Marvel

A ccording to Jeph Loeb, the head of Marvel Studios' television division, Iron Fist is still coming to the Marvel Cinematic Universe and that there's "never been any change" in the Studio's plans for the character.

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Two years ago, Marvel signed a deal with Netflix to produce four serialized dramas focusing on a group of Marvel's street-level heroes who all happened to be based in New York City. Three of those heroes—Daredevil, Jessica Jones, and Luke Cage—have made appearances in the Netflix series released so far, leaving only one left: Iron Fist.

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When the series were first announced, it made sense that Iron Fist would be the last to be produced.

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Compared to a blind lawyer, an alcoholic private detective, and a bar-owning ex-con, a series about a crime-fighting martial arts master who grew up in a mystical pocket dimension would require the most suspension of disbelief in order to work.

Between the magic, monsters, and aliens, there's a lot of things about Iron Fist that are probably going to be changed in order to adapt it into a gritty, realistic Netflix original. The most important thing that needs to be changed about the character, though, is his race.

Iron Fist can and should become Marvel's first Asian leading hero.

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Iron Fist's origin story places a young Daniel Rand (Iron Fist) in the extra-dimensional city of K'un-L'un where he spends years mastering local forms of hand-to-hand combat. Usually, the inhabitants of K'un-L'un are depicted as being of Asian-descent. Rand, on the other hand, is a white guy originally from New York City.

The mystical, extra-dimensional city of Kun-Lun
Marvel

Rand was created by Roy Thomas and Gil Kane at the height of America's obsession with martial arts in the mid-70s and in a lot of ways, the character reflects that.

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Though Rand's respectful of the people that raised him and the ancient arts that they taught him, he is, fundamentally, an outsider. Weirdly, though, he just so happens to become the "Chosen One" of his adopted community. Rather than retreading the problematic ground that AvatarDances With Wolves, and The Last Samurai, have already worn out, Netflix and Marvel have a chance to move past the character's origin as a cultural tourist and reimagine him as someone much more contemporary.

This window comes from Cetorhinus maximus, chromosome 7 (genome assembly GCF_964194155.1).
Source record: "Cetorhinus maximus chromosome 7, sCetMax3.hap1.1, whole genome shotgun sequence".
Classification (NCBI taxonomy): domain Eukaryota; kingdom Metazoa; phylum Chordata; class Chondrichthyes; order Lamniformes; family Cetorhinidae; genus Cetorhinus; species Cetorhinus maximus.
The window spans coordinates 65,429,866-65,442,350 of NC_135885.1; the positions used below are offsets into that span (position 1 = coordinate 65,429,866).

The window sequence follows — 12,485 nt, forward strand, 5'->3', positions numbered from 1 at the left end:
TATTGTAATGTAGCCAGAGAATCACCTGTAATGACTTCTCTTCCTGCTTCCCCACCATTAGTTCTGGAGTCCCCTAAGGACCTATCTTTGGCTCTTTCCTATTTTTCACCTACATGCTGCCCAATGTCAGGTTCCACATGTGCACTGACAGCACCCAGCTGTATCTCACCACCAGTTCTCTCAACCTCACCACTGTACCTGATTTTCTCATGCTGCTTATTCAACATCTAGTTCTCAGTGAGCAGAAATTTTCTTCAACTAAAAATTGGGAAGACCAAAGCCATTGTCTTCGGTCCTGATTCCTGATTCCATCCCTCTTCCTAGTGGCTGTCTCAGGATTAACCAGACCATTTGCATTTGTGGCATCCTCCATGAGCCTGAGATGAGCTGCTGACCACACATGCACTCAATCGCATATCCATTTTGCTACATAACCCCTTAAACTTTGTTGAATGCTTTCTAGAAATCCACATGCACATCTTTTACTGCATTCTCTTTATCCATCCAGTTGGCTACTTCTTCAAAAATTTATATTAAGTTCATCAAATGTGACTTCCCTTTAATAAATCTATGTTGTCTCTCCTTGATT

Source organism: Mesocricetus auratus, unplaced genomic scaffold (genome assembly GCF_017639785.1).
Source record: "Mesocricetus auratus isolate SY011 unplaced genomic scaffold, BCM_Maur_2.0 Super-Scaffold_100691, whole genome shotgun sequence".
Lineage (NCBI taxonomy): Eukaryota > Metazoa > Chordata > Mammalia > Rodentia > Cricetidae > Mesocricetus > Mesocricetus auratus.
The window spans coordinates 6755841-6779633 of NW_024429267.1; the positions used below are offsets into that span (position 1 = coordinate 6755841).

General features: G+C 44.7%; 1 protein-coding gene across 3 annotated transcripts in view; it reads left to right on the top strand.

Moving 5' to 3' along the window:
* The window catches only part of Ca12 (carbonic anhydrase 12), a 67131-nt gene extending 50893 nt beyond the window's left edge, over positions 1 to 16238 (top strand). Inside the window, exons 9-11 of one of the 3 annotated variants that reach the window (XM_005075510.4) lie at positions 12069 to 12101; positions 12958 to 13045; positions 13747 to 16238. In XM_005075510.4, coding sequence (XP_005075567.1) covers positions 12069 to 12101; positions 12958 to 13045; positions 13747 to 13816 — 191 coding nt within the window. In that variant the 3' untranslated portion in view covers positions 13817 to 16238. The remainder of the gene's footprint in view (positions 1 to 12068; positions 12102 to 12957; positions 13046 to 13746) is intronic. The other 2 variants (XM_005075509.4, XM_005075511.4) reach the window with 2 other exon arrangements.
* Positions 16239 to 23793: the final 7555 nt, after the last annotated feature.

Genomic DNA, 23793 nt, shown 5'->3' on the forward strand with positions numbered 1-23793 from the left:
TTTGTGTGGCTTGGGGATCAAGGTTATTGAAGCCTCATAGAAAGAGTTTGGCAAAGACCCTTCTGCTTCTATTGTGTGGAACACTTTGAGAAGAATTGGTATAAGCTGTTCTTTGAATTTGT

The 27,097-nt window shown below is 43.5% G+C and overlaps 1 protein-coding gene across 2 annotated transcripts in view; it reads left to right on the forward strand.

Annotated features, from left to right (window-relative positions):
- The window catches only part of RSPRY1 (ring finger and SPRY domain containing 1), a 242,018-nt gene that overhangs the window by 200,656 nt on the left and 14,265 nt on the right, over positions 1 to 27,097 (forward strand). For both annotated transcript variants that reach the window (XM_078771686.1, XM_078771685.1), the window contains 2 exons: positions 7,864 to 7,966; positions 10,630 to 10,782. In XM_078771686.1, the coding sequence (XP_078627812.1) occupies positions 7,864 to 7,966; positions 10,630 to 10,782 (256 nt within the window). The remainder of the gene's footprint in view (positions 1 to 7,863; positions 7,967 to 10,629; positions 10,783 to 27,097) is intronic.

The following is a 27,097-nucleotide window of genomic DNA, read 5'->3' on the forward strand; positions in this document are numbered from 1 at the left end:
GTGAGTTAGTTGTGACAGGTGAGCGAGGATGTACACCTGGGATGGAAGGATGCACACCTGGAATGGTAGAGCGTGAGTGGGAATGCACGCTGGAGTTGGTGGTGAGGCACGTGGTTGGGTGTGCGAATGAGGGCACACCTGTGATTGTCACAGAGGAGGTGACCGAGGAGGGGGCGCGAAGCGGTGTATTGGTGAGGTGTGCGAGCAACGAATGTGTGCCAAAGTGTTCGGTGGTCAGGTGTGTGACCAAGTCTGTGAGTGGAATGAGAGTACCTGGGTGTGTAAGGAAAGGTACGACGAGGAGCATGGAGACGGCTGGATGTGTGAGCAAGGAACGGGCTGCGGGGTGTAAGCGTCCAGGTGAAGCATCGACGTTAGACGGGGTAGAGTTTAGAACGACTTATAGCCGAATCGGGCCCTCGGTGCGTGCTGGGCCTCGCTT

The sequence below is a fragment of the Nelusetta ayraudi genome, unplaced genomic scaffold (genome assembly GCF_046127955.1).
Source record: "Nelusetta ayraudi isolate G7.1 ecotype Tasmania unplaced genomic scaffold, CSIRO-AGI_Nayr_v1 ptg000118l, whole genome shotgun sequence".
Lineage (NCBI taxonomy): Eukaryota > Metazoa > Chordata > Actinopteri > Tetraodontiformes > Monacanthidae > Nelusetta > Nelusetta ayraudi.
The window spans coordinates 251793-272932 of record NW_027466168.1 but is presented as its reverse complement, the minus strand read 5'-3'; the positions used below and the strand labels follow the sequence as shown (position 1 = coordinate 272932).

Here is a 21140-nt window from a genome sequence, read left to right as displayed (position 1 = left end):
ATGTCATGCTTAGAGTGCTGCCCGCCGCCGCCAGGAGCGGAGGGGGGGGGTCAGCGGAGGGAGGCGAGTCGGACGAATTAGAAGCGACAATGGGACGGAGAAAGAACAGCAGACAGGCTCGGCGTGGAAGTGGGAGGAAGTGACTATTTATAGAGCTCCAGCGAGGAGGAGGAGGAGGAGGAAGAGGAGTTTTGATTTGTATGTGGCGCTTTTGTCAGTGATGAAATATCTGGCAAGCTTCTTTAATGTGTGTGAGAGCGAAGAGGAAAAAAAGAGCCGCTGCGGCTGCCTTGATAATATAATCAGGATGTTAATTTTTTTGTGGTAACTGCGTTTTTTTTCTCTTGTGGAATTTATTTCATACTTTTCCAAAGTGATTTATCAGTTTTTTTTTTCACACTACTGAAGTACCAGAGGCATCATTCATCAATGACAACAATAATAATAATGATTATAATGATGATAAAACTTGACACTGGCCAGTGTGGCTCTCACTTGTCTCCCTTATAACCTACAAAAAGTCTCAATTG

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Earlier this year, Marvel exec Jeffrey Reingold said that the company was interested in developing characters and stories featuring Chinese culture and characters. Iron Fist, whose background is steeped in Chinese-influenced imagery and lore, would make a perfect addition to the MCU while also also addressing Hollywood's depressing lack of Asian leads in roles of any sort.

In the fourth episode of Aziz Ansari's Master of None, a group of aspiring Indian actors take on the idea that there are certain forms of representation that television just isn't ready to accept. Multiracial casting? Sure, why not? Multiracial casting with more than one Indian? A step too far. Netflix's collection of superhero shows face a similar question when you consider their leading actors.

The Defenders
Marvel

If Iron Fist ends up being another white guy, the Defenders (the group consisting of Jessica Jones, Luke Cage, Daredevil, and Iron Fist) will end up being a team of three white folks and a token black guy. An Asian Iron Fist would make Marvel's heroes of Hell's Kitchen more accurately reflect the neighborhood they're protecting and the people actually watching the show.

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Marvel's no stranger to reinterpreting the way that its characters are depicted in the transition from the page to the screen. Nick Fury's a black man, Jarvis became the Vision, and the Ancient One, traditionally an Asian man, is being played by Tilda Swinton. Making Iron Fist Asian would take virtually no effort at all.

Netflix has become home to the most diverse corner of Marvel's Cinematic Universe and there's no reason that that should end with Iron Fist.